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A new FindLaw.com survey suggests that almost 40% of Americans have set foot in a courtroom -- either as a plaintiff or defendant. Respondents had different reasons for entering the halls of justice, but traffic infractions (18%), custody and divorce issues (11%) and criminal complaints (7%) came out on top.
Results also indicate that men are more likely to go to court than women. Forty-four percent of male respondents have been to court, while only 31% of women have done the same.
A closer look at the numbers -- both from FindLaw and others -- may give some insight into the gender gap. But first, take a look at the full results:
Two of the top five reasons for going to court are traffic infractions and criminal violations. Men are over 3 times more likely to be cited for reckless driving or driving while intoxicated, according to a survey by Quality Planning, an analytics company that works with auto insurers. These are infractions that automatically result in a court date.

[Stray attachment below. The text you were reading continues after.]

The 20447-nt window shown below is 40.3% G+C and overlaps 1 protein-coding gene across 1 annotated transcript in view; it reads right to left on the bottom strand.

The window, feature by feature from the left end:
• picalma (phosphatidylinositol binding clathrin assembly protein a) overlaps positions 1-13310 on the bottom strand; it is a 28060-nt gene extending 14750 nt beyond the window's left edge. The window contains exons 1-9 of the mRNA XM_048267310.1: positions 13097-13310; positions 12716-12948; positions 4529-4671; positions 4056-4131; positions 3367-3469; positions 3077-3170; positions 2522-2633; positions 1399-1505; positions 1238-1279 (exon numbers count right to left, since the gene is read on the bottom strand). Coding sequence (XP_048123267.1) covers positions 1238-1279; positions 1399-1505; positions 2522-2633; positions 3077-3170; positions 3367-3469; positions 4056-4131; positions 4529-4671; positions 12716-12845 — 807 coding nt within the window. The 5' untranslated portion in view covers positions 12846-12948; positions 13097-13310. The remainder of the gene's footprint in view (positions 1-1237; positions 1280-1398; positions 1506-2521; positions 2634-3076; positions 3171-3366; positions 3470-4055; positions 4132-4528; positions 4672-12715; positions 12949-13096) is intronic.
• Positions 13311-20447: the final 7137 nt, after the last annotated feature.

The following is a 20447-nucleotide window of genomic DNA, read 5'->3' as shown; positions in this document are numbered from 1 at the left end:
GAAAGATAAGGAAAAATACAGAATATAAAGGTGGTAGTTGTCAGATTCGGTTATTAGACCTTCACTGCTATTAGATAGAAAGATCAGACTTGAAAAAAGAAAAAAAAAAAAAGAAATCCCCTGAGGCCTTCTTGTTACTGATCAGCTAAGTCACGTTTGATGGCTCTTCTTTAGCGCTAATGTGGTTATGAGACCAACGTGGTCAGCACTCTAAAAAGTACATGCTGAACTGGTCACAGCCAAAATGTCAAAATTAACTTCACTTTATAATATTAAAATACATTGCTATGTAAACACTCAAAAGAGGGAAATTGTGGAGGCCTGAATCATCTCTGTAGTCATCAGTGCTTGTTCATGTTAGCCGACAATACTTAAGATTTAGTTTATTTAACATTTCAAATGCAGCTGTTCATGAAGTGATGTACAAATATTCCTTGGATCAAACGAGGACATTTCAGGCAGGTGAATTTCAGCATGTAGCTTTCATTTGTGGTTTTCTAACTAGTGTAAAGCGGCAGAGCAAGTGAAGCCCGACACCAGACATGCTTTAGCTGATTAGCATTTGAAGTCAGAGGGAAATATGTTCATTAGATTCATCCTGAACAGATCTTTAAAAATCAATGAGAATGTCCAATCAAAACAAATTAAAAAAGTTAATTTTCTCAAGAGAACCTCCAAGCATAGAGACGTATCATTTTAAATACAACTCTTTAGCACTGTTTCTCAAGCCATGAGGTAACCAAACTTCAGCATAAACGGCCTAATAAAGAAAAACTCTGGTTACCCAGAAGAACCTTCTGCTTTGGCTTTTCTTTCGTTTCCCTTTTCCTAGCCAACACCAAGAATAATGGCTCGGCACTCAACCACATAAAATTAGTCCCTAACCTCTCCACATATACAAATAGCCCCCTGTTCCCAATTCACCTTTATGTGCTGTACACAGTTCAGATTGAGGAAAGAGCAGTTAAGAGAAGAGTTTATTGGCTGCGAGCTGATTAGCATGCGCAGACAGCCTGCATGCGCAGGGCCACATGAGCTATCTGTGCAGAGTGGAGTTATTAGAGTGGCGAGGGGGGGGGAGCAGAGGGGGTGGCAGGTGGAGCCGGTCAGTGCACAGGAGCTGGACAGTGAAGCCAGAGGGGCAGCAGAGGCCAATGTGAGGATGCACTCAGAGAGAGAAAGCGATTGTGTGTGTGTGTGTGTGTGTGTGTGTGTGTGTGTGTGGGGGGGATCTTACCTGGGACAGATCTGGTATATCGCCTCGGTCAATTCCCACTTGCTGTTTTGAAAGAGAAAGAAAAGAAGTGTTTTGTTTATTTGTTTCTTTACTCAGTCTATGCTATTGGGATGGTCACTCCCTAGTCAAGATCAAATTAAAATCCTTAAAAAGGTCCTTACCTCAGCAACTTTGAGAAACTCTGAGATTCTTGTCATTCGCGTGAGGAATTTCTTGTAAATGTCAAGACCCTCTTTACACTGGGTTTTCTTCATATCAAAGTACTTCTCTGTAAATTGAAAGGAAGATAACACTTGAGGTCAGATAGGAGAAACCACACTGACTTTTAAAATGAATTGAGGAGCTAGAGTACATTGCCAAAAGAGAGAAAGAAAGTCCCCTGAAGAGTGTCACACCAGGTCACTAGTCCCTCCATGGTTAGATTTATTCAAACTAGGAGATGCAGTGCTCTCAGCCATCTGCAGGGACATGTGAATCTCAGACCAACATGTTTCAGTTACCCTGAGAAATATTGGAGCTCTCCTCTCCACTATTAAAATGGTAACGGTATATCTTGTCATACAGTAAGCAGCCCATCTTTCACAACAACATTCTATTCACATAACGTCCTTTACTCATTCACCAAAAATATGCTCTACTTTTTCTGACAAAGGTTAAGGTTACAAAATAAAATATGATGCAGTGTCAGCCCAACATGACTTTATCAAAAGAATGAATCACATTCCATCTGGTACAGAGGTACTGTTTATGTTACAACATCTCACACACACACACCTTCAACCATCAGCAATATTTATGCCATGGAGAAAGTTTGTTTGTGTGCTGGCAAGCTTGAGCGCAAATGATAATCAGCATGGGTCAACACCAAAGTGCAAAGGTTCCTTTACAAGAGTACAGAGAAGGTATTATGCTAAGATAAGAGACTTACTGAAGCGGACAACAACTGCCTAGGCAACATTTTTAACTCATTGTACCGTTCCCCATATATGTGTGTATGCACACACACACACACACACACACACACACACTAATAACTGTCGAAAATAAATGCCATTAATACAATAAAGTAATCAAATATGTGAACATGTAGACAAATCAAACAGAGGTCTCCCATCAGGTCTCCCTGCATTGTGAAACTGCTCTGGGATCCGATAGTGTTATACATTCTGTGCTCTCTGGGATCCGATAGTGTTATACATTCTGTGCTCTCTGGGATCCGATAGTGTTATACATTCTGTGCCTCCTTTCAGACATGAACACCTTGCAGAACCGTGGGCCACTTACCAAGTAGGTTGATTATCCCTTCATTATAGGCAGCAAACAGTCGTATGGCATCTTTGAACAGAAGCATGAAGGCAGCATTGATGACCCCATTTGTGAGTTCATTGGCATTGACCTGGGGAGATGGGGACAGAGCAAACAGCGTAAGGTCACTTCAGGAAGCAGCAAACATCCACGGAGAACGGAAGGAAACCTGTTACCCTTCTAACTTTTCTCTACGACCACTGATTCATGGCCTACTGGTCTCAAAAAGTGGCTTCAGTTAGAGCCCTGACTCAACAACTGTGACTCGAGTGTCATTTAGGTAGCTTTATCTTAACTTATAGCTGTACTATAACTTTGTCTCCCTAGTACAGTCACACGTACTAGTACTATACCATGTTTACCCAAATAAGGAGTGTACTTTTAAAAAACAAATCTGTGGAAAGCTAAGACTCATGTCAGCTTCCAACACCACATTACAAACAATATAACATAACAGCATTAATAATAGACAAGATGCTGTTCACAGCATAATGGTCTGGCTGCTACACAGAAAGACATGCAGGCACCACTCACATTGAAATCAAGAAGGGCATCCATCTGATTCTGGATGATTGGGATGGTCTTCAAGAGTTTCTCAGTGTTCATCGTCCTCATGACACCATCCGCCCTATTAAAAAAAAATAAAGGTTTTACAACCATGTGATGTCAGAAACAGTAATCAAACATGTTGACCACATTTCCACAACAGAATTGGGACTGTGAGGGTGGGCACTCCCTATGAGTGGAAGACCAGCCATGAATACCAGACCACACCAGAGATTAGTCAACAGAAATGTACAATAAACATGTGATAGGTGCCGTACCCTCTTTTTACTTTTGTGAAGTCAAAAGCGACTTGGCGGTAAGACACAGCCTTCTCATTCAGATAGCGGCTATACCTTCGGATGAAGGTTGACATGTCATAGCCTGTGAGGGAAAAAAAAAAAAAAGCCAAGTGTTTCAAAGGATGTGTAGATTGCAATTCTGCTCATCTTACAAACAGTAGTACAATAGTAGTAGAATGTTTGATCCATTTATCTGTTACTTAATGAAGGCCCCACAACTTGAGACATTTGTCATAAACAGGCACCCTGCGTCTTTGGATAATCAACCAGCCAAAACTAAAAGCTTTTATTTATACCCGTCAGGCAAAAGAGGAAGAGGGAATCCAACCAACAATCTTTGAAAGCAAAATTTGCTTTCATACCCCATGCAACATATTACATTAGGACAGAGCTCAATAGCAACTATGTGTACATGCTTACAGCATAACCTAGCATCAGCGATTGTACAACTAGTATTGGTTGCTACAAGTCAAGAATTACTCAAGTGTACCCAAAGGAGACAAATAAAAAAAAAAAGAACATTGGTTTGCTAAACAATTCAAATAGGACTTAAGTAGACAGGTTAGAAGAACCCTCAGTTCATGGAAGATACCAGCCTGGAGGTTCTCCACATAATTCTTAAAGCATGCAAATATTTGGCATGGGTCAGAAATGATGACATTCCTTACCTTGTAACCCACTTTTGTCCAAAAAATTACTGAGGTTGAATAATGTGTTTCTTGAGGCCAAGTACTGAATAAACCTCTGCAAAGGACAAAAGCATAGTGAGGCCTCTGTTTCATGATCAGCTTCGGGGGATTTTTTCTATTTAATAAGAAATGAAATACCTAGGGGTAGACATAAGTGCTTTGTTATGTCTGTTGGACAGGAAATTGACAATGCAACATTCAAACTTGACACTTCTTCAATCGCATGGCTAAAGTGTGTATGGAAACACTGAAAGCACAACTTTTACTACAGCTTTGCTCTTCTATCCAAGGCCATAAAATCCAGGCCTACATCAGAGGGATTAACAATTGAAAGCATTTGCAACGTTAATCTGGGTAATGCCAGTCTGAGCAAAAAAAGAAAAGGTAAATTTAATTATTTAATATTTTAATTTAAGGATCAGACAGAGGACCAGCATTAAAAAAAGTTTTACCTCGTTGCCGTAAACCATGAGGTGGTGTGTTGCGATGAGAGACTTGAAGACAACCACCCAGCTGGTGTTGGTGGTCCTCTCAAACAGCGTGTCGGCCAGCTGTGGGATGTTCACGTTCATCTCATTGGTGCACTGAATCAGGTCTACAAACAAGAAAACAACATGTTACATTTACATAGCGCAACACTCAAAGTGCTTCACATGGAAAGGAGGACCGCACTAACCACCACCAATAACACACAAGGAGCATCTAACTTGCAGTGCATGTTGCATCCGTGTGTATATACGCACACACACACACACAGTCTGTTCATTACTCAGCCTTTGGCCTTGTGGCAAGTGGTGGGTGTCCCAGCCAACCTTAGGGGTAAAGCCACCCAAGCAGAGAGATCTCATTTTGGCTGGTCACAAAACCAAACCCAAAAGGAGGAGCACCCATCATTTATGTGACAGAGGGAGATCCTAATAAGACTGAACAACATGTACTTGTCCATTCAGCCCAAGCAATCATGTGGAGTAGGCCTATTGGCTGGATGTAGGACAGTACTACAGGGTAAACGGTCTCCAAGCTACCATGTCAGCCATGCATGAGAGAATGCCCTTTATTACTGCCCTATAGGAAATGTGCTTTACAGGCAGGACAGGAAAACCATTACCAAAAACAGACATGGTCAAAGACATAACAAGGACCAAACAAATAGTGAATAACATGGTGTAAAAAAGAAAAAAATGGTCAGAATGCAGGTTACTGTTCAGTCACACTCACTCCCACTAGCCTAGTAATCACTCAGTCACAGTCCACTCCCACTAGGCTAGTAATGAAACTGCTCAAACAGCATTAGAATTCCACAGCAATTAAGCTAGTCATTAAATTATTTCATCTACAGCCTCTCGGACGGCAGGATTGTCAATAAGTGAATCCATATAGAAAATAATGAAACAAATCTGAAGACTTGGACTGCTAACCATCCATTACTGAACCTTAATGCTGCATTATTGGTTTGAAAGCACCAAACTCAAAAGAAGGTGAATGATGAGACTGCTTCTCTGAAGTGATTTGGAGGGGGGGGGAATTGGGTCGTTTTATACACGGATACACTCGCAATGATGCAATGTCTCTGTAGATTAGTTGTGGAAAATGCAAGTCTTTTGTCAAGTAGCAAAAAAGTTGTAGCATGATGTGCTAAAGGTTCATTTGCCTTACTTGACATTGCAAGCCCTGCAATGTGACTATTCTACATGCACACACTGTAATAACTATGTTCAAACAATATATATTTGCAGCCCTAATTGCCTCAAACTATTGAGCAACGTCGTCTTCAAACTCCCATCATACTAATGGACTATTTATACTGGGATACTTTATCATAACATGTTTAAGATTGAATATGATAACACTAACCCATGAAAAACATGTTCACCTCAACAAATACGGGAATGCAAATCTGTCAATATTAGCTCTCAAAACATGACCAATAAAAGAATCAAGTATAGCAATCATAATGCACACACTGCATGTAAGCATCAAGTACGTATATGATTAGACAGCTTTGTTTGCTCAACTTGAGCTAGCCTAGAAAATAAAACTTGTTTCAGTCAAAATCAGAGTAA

FindLaw.com's numbers reflect this discrepancy. Only 11% of women reported going to traffic court, compared to 25% of men.
Men are also more likely to engage in crime, according to Department of Justice Statistics. This is true even though they are a lesser percentage of the overall population. The FindLaw survey reflects this result as well, with 10% of men reporting having been a defendant in a criminal case. Only 4% of women reported being in the same position.
It would seem men are simply more likely to do things that force them to visit a judge.